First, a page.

Recognizing the Impact of Community Foundations

CF100WebBugDuring the week of November 12-18, 2014, The Foundation for Enhancing Communities (TFEC) will join more than 700 community foundations across America celebrating Community Foundation Week. Community Foundation Week, created in 1989 by former president George H.W. Bush, recognizes the work of community foundations throughout America and their collaborative approach to working with the public, private, and nonprofit sectors to address community problems. For 25 years, the effort has raised awareness about the increasingly important role of these philanthropic organizations in fostering local collaboration and innovation to address persistent civic and economic challenges.

“Community foundations impact lives, solve problems, and improve futures,” said Janice R. Black, President and CEO. “As many residents grapple with limited resources and a growing need for services, we are more determined than ever to bring our community partners together to find innovative and effective solutions for some of our most challenging social problems.”

Innovative Programs

Community foundations are independent, public entities that steward philanthropic resources from institutional and individual donors to local nonprofits that are the heart of strong, vibrant communities. Three ways that TFEC is currently helping to improve the community are the Emerging Philanthropist Program, Parents & Partners, and a convening focused on issues concerning health disparities among older adults.

  • Emerging Philanthropist Program: TFEC and Harrisburg Young Professionals have partnered together to provide an opportunity for emerging leaders in the Harrisburg community to become actively engaged through the power of philanthropy. The Emerging Philanthropists Program seeks to engage Harrisburg’s emerging business and community leaders with the great possibilities that lie within philanthropic endeavors in Harrisburg. The program will help emerging philanthropists answer questions such as: What does it mean to be philanthropic?; How do I understand the needs of our community?; and What can I do to make an impact? The Emerging Philanthropists Program will provide resources and educational opportunities for Harrisburg’s developing leaders who wish to be actively engaged in giving back to their community.
  • Parents & Partners: Recently, the PA Department of Public Welfare announced the Pennsylvania Community Innovation Zone grantees. TFEC’s early childhood community collaborative initiative, Parents & Partners, was one of twelve statewide grantees to receive $75,000 for up to three years. In addition to the Community Innovation Zone grant, TFEC was able to secure $88,000 in matching funds from the PNC Foundation, The Hershey Company, Harrisburg Public Schools Foundation, United Way of the Capital Region, Greater Harrisburg Foundation a regional foundation of TFEC, and many private donors. The goal of Parents & Partners is to wrap support around the whole family while also strengthening the teaching professionals who work with those families.
  • Convening focused on issues concerning health disparities among older adults: Community stakeholders began meeting in 2012 to discuss health disparities among the aging population. Participants from the local Area Agencies on Aging, hospital systems, local funders, health insurers, service providers, and state departments met throughout 2012 and into 2013 and narrowed down topics of relevance identified in previous sessions. As a group, it was decided to focus their efforts to address the lack of health literacy in the South Central PA area. Currently, the group is working on creating a website with information and tools to make available to community-based organizations (churches, adults centers, etc.) to help with their efforts to increase health literacy amongst its older constituents.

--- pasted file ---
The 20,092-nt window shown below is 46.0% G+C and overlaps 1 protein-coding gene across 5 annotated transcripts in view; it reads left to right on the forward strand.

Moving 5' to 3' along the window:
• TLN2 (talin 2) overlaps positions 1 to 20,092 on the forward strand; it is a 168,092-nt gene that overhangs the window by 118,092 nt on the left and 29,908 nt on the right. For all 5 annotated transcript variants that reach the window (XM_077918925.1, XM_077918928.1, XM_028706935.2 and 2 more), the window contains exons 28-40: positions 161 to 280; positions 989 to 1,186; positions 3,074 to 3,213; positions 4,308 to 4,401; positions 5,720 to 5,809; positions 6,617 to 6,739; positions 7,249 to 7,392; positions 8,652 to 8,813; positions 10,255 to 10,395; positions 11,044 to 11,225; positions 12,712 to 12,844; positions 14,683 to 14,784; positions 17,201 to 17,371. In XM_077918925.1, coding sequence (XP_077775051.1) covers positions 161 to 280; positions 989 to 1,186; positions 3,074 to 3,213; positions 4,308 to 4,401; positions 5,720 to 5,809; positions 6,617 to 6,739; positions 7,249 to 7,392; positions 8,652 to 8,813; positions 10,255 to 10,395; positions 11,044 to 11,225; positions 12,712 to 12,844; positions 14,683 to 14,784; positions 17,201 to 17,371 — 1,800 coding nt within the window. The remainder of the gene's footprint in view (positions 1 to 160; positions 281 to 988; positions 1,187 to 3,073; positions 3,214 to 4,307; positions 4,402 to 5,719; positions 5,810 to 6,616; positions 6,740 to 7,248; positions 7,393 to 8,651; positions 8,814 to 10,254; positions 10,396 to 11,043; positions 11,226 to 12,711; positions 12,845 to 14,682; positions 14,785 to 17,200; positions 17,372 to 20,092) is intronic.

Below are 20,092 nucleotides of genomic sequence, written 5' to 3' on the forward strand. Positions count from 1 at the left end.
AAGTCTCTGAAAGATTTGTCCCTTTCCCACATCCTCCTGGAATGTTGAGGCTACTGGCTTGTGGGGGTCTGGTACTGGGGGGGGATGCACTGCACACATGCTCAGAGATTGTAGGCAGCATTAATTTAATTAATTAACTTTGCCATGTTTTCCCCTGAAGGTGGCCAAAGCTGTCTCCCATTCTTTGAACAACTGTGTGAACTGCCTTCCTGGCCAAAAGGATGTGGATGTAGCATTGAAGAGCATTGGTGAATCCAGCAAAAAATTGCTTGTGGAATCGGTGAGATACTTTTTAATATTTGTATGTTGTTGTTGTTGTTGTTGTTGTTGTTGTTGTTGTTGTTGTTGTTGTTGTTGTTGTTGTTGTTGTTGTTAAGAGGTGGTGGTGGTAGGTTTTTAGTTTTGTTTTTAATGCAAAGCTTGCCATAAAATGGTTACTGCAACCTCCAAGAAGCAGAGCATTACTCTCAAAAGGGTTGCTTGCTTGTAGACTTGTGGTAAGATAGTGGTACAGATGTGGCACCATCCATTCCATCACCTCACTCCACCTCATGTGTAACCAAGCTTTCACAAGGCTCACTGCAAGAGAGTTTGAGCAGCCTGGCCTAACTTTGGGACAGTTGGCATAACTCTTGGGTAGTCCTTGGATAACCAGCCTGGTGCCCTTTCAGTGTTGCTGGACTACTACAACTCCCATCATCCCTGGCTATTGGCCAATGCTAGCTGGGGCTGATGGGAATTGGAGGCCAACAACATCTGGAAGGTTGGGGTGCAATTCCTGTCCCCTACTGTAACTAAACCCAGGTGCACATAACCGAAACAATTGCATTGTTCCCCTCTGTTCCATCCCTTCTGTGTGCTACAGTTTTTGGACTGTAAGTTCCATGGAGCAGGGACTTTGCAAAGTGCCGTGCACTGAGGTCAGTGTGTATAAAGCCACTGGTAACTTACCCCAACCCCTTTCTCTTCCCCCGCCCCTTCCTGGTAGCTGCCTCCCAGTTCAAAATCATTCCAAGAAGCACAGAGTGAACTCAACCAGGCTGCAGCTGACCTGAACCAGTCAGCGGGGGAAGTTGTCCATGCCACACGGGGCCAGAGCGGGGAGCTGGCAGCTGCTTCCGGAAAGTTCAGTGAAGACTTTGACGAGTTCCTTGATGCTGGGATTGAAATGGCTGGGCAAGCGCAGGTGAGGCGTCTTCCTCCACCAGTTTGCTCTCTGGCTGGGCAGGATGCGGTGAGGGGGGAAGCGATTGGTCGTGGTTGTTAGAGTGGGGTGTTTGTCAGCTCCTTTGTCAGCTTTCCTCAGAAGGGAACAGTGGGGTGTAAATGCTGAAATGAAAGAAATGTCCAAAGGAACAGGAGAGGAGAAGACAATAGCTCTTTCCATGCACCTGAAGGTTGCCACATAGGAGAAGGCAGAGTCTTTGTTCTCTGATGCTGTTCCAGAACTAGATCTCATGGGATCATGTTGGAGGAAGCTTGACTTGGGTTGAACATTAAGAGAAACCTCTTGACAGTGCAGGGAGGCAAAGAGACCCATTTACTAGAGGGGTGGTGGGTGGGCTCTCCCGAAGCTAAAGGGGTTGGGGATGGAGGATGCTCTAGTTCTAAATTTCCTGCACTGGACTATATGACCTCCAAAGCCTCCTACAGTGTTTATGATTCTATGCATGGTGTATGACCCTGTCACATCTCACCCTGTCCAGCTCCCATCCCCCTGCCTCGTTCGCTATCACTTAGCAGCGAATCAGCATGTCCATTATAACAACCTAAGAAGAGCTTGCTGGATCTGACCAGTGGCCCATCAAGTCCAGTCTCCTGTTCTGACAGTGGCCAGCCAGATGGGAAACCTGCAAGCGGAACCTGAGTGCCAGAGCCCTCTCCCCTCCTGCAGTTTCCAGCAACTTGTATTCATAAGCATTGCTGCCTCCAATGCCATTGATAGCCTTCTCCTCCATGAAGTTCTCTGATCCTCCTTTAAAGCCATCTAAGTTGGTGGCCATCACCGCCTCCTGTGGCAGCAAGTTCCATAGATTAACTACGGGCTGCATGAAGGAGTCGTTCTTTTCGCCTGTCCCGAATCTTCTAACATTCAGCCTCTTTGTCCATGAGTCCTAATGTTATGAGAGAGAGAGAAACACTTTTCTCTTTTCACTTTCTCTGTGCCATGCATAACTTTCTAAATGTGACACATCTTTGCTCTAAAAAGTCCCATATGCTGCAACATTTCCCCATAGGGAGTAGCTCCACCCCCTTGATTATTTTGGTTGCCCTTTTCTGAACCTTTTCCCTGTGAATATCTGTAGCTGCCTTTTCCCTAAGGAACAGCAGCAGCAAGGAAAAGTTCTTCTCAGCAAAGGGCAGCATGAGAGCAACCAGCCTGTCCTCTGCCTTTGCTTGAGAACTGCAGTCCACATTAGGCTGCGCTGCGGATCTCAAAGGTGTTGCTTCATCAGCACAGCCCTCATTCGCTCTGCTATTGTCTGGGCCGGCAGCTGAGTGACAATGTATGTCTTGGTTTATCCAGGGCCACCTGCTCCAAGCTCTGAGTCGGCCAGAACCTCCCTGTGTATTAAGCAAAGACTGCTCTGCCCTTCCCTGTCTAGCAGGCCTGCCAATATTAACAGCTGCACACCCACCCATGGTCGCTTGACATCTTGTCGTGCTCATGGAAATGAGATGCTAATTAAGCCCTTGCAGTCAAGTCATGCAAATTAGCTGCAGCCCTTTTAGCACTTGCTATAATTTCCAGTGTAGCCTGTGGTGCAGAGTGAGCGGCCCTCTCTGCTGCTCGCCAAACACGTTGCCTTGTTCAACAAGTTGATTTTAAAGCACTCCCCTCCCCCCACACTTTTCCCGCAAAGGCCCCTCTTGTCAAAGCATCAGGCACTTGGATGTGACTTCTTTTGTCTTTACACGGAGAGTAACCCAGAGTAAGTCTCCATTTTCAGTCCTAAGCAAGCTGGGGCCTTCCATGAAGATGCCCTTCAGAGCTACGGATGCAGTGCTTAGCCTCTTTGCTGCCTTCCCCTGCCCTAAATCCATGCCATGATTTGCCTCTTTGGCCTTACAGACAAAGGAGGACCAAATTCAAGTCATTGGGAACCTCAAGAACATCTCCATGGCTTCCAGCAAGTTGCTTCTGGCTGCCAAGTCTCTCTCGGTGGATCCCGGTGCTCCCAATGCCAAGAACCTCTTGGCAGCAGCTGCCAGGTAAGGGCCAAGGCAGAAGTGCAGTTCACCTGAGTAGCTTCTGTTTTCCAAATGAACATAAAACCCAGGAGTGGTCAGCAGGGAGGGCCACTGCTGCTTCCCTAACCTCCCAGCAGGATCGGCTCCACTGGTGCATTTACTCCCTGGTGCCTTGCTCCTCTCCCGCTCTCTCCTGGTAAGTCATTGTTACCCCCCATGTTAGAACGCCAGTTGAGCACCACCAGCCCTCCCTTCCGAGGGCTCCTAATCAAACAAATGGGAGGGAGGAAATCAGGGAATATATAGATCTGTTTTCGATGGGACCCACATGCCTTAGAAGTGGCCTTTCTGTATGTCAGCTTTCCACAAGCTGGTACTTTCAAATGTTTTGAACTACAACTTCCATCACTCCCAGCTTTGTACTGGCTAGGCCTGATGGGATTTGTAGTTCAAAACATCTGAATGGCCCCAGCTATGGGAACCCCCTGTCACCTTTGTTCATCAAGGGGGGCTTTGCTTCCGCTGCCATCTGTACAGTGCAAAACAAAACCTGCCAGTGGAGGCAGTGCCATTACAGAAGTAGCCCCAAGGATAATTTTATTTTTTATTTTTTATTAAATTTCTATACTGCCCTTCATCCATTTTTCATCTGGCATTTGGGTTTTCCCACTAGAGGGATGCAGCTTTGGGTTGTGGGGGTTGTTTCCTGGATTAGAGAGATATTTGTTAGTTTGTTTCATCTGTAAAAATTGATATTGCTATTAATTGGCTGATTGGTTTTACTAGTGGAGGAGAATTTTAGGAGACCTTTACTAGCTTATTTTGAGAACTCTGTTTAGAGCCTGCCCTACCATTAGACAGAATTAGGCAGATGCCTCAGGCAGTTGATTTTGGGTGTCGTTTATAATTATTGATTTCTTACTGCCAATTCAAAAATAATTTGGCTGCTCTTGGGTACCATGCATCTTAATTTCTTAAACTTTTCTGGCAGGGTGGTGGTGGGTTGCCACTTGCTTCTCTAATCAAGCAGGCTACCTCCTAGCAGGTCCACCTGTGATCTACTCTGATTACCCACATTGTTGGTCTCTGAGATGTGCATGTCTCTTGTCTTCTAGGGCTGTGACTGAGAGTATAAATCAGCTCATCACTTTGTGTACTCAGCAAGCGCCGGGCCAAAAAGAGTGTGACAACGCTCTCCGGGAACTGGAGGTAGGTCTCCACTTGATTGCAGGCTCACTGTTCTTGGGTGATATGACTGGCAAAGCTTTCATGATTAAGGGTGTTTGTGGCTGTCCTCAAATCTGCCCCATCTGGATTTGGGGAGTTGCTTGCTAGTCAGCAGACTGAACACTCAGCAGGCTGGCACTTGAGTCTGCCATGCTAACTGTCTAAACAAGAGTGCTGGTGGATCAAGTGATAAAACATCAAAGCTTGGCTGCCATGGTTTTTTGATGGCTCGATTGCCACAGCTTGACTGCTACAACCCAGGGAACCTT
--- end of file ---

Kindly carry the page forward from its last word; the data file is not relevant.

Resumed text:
TFEC by the Number

Community foundations represent one of the fastest-growing forms of philanthropy. Every state in the United States is home to at least one community foundation—large and small, urban and rural—working to advance solutions on a wide range of social issues. In 2013, TFEC awarded over $4 million in grants to nonprofit organizations. The largest three categories were education at 27%, community development at 21%, and arts and humanities at 14%. Donor Advised Funds comprised 73% of the total grants awarded. Scholarships totaling over $750,000 were awarded to 470 students for the 2012-2013 academic year. A total of over $281,000 was provided in grants to local nonprofit organizations in Cumberland, Dauphin, Franklin, Lebanon, and Perry counties and the Dillsburg Area by TFEC’s six regional foundations.

National Standards for U.S. Community Foundations

TFEC is accredited with National Standards for U.S. Community Foundations™—the highest standards for philanthropic excellence.

TFEC works to support the causes its community cares about, from supporting the arts and cultivating gardens to curing illness, expanding literacy, and feeding children. National Standards states that TFEC meet the most rigorous standards in philanthropy and is a promise to the community that TFEC will continue to do this good work together, right here in the South Central PA counties of Cumberland, Dauphin, Franklin, Lebanon, and Perry, and the Dillsburg Area.

National Standards is not mandatory. TFEC chose to go above and beyond by affirming its commitment to excellence and accountability. The accreditation provides assurance that TFEC has sound policies and practices in place. In short, it means TFEC meets the highest standards for giving.

To receive accreditation with National Standards, TFEC submitted its policies and procedures to a rigorous review of 41 National Standards in six key areas of community foundation operations, including donor services, investment management, grantmaking and administration.